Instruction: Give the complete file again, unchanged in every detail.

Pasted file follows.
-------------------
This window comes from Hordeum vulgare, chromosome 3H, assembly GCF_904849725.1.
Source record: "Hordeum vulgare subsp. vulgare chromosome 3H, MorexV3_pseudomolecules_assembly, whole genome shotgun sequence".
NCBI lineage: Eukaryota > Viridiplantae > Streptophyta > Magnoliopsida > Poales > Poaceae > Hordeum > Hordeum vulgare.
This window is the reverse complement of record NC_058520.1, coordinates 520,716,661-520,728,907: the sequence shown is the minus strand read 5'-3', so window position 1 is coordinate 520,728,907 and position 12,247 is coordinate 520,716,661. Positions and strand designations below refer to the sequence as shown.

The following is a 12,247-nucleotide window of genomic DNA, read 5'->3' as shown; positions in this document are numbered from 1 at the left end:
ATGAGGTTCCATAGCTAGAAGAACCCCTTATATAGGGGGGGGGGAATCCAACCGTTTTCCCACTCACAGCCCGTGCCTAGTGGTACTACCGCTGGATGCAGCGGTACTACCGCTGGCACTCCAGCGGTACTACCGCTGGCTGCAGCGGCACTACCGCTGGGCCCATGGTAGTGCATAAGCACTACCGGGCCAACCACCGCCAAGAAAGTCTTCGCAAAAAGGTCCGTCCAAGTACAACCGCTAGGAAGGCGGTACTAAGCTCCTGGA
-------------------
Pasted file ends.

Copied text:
This window comes from Hordeum vulgare, chromosome 3H, assembly GCF_904849725.1.
Source record: "Hordeum vulgare subsp. vulgare chromosome 3H, MorexV3_pseudomolecules_assembly, whole genome shotgun sequence".
NCBI lineage: Eukaryota > Viridiplantae > Streptophyta > Magnoliopsida > Poales > Poaceae > Hordeum > Hordeum vulgare.
This window is the reverse complement of record NC_058520.1, coordinates 520,716,661-520,728,907: the sequence shown is the minus strand read 5'-3', so window position 1 is coordinate 520,728,907 and position 12,247 is coordinate 520,716,661. Positions and strand designations below refer to the sequence as shown.

The following is a 12,247-nucleotide window of genomic DNA, read 5'->3' as shown; positions in this document are numbered from 1 at the left end:
ATGAGGTTCCATAGCTAGAAGAACCCCTTATATAGGGGGGGGGGAATCCAACCGTTTTCCCACTCACAGCCCGTGCCTAGTGGTACTACCGCTGGATGCAGCGGTACTACCGCTGGCACTCCAGCGGTACTACCGCTGGCTGCAGCGGCACTACCGCTGGGCCCATGGTAGTGCATAAGCACTACCGGGCCAACCACCGCCAAGAAAGTCTTCGCAAAAAGGTCCGTCCAAGTACAACCGCTAGGAAGGCGGTACTAAGCTCCTGGA